Phthalates are typically found inside plastics and in undisclosed fragrances. When in plastics, they work to make the plastic more flexible. When they are in fragrances, they help carry the scent longer in the air. These chemical contaminants are found in many types of products that are involved in the food service industrylike food service gloves, tubing used in dairy operations, hoses, holding tanks, and conveyor belts inside manufacturing plants. In fact, there are so many places where phthalates can show up because they arelegal indirect food additivesused in manufacturing for both conventional AND organic foods. There is some movement to restrict some ortho-phthalate chemicals from food packaging but not from manufacturing in general.

Linda S. Birnbaum, Scientist Emeritus and Former Director of the National Institute of Environmental Health Sciences and National Toxicology Program & Scholar in Residence at Duke University, Adjunct Professor at the University of North Carolina, & Yale University had this to say about the study after her review: “Phthalates cause multiple adverse health effects, including developmental effects in the reproductive system and neurotoxicity. There is also evidence for causing cancer in laboratory animals.”

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Types of Phthalates Found in Our Coconut Oil Study

Our laboratory found five different types of phthalates in the coconut oil we sent to them. Here’s a brief breakdown of each one.

  • Dicyclohexyl Phthalate (DCHP): DCHP is a Phthalate ester (PAEs) and a type of persistent organic pollutant (POP). It’s a phlegmatizer (i.e. lowers the excitement of molecules and keeps them from exploding) and dispersion agent, used in adhesives, as a sealant or in textile printing, as a co-plasticizer in PVC, rubber, and other plastics. This phthalate is classified as toxic for reproduction and has endocrine-disrupting properties and has also been linked to high cholesterol, & cardiovascular disease.
  • Di-2-ethylhexyl Phthalate (DEHP): DEHP is a highly toxic endocrine disruptor. It was also the most common phthalate found by our lab. Found commonly in building products (wallpaper, wire, and cable insulation), clothing (footwear, raincoats), car products, food packaging, medical devices, and children’s products (toys, grip bumpers). This chemical is also found on California’s Prop. 65 list of carcinogens and reproductive toxicants. In addition, it’s been linked to endocrine disruption, reproductive issues, developmental issues, liver & kidney toxicity, asthma & allergies, & thyroid problems.
  • Dimethyl Phthalate (DMP): This phthalate is a short-branched low molecular weight phthalate. It’s found commonly in safety glass, lacquer coatings, insect repellents, cosmetics, ink, soap, and household cleaning products. This phthalate has been linked to weight gain among other health problems via animal studies such as endocrine disruption, reproductive issues, liver & kidney toxicity, & cancer concerns.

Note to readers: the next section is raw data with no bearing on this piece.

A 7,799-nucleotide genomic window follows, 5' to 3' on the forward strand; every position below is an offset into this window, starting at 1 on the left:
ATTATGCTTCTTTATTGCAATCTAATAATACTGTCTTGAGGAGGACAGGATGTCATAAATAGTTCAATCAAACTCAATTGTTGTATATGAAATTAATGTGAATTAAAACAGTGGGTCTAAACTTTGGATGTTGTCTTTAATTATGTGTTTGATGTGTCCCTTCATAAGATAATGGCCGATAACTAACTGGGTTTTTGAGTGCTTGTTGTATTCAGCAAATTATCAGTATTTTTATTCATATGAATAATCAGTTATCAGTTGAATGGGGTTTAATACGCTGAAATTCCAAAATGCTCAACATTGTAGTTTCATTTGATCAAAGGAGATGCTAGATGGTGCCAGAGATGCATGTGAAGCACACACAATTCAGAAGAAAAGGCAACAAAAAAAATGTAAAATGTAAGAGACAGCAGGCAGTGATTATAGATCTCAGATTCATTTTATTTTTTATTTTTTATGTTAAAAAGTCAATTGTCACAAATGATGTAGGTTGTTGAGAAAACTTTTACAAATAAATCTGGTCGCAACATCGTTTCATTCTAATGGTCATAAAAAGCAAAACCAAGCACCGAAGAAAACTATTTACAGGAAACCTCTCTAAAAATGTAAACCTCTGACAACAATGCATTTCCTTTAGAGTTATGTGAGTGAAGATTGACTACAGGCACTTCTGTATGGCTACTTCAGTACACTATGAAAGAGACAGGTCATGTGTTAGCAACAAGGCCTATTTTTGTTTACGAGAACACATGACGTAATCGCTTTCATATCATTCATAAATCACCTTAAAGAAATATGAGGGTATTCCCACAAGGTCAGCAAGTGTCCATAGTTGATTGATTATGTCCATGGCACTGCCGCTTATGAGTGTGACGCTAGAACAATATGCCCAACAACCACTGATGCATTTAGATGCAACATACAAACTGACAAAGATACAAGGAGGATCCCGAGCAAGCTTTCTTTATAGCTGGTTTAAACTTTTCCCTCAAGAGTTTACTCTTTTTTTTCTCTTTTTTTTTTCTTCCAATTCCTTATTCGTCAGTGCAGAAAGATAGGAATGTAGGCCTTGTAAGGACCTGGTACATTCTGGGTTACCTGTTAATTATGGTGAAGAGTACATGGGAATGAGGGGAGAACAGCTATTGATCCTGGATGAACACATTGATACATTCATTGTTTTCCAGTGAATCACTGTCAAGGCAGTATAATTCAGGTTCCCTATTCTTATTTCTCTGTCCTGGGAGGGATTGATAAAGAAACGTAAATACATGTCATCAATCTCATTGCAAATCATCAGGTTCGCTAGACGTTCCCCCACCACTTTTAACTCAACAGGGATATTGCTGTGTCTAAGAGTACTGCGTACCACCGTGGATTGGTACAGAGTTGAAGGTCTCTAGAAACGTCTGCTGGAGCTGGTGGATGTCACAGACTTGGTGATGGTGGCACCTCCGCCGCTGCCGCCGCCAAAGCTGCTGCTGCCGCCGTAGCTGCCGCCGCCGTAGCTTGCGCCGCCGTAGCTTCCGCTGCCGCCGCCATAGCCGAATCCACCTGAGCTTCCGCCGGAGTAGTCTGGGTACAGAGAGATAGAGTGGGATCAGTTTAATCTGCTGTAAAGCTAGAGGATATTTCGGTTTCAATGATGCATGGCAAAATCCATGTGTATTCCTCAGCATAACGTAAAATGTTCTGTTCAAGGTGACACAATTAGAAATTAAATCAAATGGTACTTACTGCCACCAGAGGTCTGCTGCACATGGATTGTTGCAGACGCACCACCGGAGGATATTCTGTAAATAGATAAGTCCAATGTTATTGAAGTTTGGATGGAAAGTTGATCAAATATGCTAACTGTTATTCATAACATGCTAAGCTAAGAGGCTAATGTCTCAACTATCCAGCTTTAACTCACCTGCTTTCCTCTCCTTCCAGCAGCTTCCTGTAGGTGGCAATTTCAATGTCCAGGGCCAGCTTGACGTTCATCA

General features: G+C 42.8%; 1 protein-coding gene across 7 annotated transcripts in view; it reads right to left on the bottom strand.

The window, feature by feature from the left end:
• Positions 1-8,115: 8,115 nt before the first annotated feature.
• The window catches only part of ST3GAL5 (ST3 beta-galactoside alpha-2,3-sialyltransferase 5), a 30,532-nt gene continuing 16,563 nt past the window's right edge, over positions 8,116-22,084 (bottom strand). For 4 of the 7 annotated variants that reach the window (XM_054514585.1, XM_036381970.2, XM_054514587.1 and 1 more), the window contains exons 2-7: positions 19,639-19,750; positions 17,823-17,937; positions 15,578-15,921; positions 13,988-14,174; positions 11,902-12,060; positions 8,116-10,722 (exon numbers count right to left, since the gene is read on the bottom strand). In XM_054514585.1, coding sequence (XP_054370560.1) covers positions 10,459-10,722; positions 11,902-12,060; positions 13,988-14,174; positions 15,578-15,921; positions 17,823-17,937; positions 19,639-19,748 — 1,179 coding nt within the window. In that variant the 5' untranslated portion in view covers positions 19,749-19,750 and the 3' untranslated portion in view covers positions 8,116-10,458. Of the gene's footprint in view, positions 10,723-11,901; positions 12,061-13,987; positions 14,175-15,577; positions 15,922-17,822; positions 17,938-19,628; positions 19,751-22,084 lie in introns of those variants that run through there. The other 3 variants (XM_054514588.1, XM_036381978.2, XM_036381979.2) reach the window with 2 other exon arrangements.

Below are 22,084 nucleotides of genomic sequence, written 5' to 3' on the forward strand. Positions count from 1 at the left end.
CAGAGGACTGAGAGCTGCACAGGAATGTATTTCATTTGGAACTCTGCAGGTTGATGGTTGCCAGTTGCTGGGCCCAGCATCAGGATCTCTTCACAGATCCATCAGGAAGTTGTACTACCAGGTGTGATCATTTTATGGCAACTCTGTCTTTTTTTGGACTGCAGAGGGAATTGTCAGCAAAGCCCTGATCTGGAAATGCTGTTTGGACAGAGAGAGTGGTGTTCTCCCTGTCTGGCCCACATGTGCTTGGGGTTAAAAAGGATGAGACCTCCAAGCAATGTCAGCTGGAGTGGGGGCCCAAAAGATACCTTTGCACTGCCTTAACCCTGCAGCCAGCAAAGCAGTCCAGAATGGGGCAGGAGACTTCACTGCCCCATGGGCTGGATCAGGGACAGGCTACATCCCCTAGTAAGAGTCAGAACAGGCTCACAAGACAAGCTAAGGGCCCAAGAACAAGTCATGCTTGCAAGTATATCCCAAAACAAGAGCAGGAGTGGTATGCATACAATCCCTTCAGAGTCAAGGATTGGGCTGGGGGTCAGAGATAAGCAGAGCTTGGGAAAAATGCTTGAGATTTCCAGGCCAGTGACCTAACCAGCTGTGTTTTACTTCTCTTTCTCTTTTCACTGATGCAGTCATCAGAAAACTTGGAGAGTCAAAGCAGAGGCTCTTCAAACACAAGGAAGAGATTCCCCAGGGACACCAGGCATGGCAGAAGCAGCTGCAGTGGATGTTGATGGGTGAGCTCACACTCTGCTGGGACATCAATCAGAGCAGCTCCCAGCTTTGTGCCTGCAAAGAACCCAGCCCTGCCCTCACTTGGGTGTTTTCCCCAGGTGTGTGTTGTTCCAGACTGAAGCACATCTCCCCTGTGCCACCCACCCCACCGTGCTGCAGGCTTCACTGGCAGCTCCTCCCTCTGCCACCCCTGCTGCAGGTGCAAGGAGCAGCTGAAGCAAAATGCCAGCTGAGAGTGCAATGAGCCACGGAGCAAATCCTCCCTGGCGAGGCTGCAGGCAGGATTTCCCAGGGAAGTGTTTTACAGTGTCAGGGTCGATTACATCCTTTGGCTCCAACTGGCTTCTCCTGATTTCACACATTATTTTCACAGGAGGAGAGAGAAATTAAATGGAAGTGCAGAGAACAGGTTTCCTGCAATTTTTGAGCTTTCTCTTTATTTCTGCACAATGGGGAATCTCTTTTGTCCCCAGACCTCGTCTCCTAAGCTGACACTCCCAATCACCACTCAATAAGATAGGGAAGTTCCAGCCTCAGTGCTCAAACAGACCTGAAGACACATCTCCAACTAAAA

• Diisodecyl phthalate (DIDP): Found commonly in PVC plastics, artificial leather, toys, carpet backing, covering on wires and cables, and pool liners. This chemical is also on California’s Prop. 65 list of carcinogens and reproductive toxicants. It’s also associated with health concerns including liver & kidney toxicity, developmental issues, endocrine disruption, reproductive issues, asthma & allergies, & thyroid problems.
  • Bis(2-propylheptyl) Phthalate (DPHP): This type of phthalate is a substitute for other high molecular weight phthalates used primarily for high-temperature applications such as cable wires, roofing membranes, and food containers. It is used to soften plastics and is a general-use plasticizer under investigation as an endocrine disruptor. This phthalate is associated with additional health concerns like reproductive toxicity, prenatal, perinatal, & post-natal toxicity, and genotoxicity.

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Additional Studies Finding Phthalates in Cooking Oils

Anotherscientific reportco-authored by our friends atDefend Our Healthpublished in theJournal of Exposure Science & Environmental Epidemiologyfound phthalates in a range of popular children’s foods and organic products in 2023. Included in this report was 1 coconut oil.

Mamavation took the results from this report and added it to our list of recommendations at the bottom of this post for your review, which was one additional result. However, all coconut oils & olive oils tested by Defend Our Health also had trace amounts of phthalates. It’s not so much a question of whether there are phthalates present in coconut oils & olive oils. It’s a matter of what levels are present. Both of our studies confirmed that these cooking oils have different levels of phthalates present.

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Phthalates Have Specific Problematic Health Effects

Phthalates are linked to many health effects from several studies on both animals and humans. This is very problematic because phthalates are linked with hormone disruption of the endocrine system, which regulates the body’s hormones, even in trace amounts in low concentrations. Epidemiological studies have revealed that exposure to phthalates adversely affects the level of hormones within the body, which can impact several important health functions. Here are some health effects phthalate exposure is linked to.